COMPARISONS AND RELATIONSHIPS
Two areas of comparison are dealt with in this section. First, the Pharr, Bynum, and Miller sites will be compared; and secondly, the relationships of the Hopewellian components of the Miller sequence to other archeological units will be explored.
The three excavated sites of the Miller sequence are situated reasonably close to one another geographically. Pharr and Bynum are 40 to 50 air miles apart, with Miller roughly midway between the two. The temporal dimension must also be considered since the Miller Site yielded a Miller II pottery assemblage. No sherd counts for the two mounds are presented in the excavator's report, but the statement that Furrs Cordmarked and Baldwin Plain predominated in the fill of both mounds (Jennings, 1952, p. 264) supports this assignment.
Examination of the mounds at the three sites shows that there is little or no similarity in specific structural details. There are, however, certain broader resemblances present, particularly between Pharr and Bynum, which may indicate a similarity of purpose or function. To put it another way, there would seem to have been a number of commonly held cultural ideals or concepts which were carried out by different structural means.
The most widely shared concept was that the raising of the mounds (or their components) was a signal event; i.e., they were built as a result of continuous effort over a short period of time. The only exception to this was Miller Mound A, which was an accretional structure.
Corollary to the above, inclusive burials were not common. This trait occurred at Pharr only at Mound A, where two cremations were found in the fill and not recorded for Bynum at all. Miller Mound B contained 3 inclusive burials and Mound A, the accretional earthwork, contained 27 inclusive burials.
Another such idea or concept present at Pharr and Bynum, but not at Miller, is mass interment in a prepared facility. This is represented at Pharr by the burial platform beneath Mound E. At Bynum, it occurs in Mounds B and D, where burials were deposited in the ashes of a burned charnel house or crematory structure (Cotter and Corbett, 1951, pp 6-11).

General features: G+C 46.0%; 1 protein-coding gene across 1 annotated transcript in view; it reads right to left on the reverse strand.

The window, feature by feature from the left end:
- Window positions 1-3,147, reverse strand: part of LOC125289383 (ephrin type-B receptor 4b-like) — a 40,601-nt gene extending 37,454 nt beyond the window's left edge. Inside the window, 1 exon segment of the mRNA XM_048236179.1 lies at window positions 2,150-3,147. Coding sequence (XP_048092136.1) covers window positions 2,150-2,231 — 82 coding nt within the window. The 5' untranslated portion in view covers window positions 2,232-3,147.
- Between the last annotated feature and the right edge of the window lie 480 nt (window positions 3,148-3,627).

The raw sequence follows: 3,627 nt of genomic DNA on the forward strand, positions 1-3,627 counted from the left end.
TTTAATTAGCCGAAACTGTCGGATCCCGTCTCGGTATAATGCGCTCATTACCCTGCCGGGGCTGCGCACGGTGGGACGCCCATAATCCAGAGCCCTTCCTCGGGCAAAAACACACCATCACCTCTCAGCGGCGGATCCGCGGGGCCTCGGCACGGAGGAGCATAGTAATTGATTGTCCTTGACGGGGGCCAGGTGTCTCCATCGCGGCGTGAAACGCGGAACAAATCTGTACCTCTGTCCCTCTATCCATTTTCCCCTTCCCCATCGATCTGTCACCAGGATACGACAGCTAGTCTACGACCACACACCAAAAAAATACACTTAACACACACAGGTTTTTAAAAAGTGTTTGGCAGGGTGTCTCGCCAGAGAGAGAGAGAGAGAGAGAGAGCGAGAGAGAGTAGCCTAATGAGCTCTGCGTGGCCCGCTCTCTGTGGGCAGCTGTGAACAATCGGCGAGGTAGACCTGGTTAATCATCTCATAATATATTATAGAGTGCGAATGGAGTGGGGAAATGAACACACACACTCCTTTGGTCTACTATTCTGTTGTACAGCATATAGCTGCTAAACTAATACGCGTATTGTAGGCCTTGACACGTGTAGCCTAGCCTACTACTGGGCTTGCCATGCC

The concept of mounds being built to cover crematory facilities appears at Bynum where, at Mound B, the fire basin and associated superstructure were located (Cotter and Corbett, 1951, fig. 3). It is represented at Pharr in the fired basins beneath Mound H and E and also perhaps by the burned and ash-stained area on the mound base beneath Mound D. At Miller, a large burned area was found beneath Mound B, but this seems to have had some function in preparing the mound base rather than having anything to do with cremation (Jennings, 1941, pp. 192-193).
The interment of three or four individuals in a single grave is common to Pharr and Bynum but absent at Miller. At Pharr, graves apparently intended for multiple interment were found beneath Mounds A and E. The three burials flanked by logs at the mound base beneath Bynum Mound A reflect the same custom (Cotter and Corbett, 1951, fig. 4).
Little can be said in regard to burial traits at the three sites because, virtually no skeletal remains were uncovered at Pharr, and most of those found at Miller were extremely fragmentary. However, some observations on the frequency of cremations and inhumations can be made.
Inhumation seems to have predominated at Pharr. We assume that the scraps of bone found on the mound base at Mound H and on the platform at Mound E, and also the empty graves in the latter mound originally contained inhumations. Cremation was represented only in two of the graves and by the inclusive deposits at Mound A. In contrast, more cremations than inhumations were encountered in the Bynum mounds (Cotter and Corbett, 1951, pp. 5-11). All of the interments at the Miller Site were inhumations.
The artifact assemblages of the three sites exhibit a number of correspondences, as indicated in the following tabulation.
The above table does not tell the complete story, however, for it is equally significant that grave goods (as most of the above were) were much more common at Pharr and Bynum than they were at Miller. Two vessels, a conch shell dipper, one platform pipe, and the remnants of what may have been a copper spool were the only items found in the two mounds at Miller. This is in sharp contrast to the caches of celts, flint blades, and spools at Bynum and the variety of goods found at the Pharr Site.
The chipped stone industries at Pharr and Bynum show many similarities, as shown in the tabulation below. Much of the material at both sites is from the surface or the habitation area excavations, however, and are of little value in relating the mounds.
Some artifact types may also be shared with the Miller Site but the provenience of those depicted (Jennings, 1941, p1. 7a-c) is not clear.
The comparisons cited above suggest that the Pharr and Bynum sites shared a body of mortuary concepts which is only dimly reflected at Miller. The outstanding traits of this complex are the use of prepared depositories, the raising of mounds as an important event, and the relatively common inclusion of artifacts with the dead. Both cremation and inhumation were a part of the complex. In contrast, the Miller mounds show signs of evolving into structures which were added to merely as the occasion arose, grave goods were sparse, and cremation was not practiced.